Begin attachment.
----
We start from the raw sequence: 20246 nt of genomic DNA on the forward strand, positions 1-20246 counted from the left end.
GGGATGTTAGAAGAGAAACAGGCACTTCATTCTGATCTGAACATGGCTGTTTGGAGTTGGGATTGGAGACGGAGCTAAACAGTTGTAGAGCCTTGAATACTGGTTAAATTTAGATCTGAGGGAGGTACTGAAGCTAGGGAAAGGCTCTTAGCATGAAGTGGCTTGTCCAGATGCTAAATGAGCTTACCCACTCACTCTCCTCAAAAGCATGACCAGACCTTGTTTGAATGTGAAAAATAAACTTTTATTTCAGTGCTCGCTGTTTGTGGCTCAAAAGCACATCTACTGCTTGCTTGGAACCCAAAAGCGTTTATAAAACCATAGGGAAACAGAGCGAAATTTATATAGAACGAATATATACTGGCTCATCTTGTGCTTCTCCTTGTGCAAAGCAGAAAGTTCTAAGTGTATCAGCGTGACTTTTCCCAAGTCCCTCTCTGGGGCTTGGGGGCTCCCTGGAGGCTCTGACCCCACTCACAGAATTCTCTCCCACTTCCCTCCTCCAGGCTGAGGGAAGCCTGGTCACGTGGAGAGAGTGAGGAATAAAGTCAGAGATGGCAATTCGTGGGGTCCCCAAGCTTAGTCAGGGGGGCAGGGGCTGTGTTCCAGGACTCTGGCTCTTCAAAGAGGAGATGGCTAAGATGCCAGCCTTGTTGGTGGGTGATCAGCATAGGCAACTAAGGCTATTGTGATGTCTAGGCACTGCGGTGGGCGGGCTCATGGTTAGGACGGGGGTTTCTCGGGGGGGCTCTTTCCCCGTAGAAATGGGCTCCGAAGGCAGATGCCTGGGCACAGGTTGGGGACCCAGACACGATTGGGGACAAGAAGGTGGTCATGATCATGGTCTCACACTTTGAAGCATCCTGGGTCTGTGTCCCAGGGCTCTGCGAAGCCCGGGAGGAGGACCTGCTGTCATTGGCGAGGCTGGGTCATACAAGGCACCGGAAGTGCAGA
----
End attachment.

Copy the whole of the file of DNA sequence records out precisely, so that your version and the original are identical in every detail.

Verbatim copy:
We start from the raw sequence: 20246 nt of genomic DNA on the forward strand, positions 1-20246 counted from the left end.
GGGATGTTAGAAGAGAAACAGGCACTTCATTCTGATCTGAACATGGCTGTTTGGAGTTGGGATTGGAGACGGAGCTAAACAGTTGTAGAGCCTTGAATACTGGTTAAATTTAGATCTGAGGGAGGTACTGAAGCTAGGGAAAGGCTCTTAGCATGAAGTGGCTTGTCCAGATGCTAAATGAGCTTACCCACTCACTCTCCTCAAAAGCATGACCAGACCTTGTTTGAATGTGAAAAATAAACTTTTATTTCAGTGCTCGCTGTTTGTGGCTCAAAAGCACATCTACTGCTTGCTTGGAACCCAAAAGCGTTTATAAAACCATAGGGAAACAGAGCGAAATTTATATAGAACGAATATATACTGGCTCATCTTGTGCTTCTCCTTGTGCAAAGCAGAAAGTTCTAAGTGTATCAGCGTGACTTTTCCCAAGTCCCTCTCTGGGGCTTGGGGGCTCCCTGGAGGCTCTGACCCCACTCACAGAATTCTCTCCCACTTCCCTCCTCCAGGCTGAGGGAAGCCTGGTCACGTGGAGAGAGTGAGGAATAAAGTCAGAGATGGCAATTCGTGGGGTCCCCAAGCTTAGTCAGGGGGGCAGGGGCTGTGTTCCAGGACTCTGGCTCTTCAAAGAGGAGATGGCTAAGATGCCAGCCTTGTTGGTGGGTGATCAGCATAGGCAACTAAGGCTATTGTGATGTCTAGGCACTGCGGTGGGCGGGCTCATGGTTAGGACGGGGGTTTCTCGGGGGGGCTCTTTCCCCGTAGAAATGGGCTCCGAAGGCAGATGCCTGGGCACAGGTTGGGGACCCAGACACGATTGGGGACAAGAAGGTGGTCATGATCATGGTCTCACACTTTGAAGCATCCTGGGTCTGTGTCCCAGGGCTCTGCGAAGCCCGGGAGGAGGACCTGCTGTCATTGGCGAGGCTGGGTCATACAAGGCACCGGAAGTGCAGA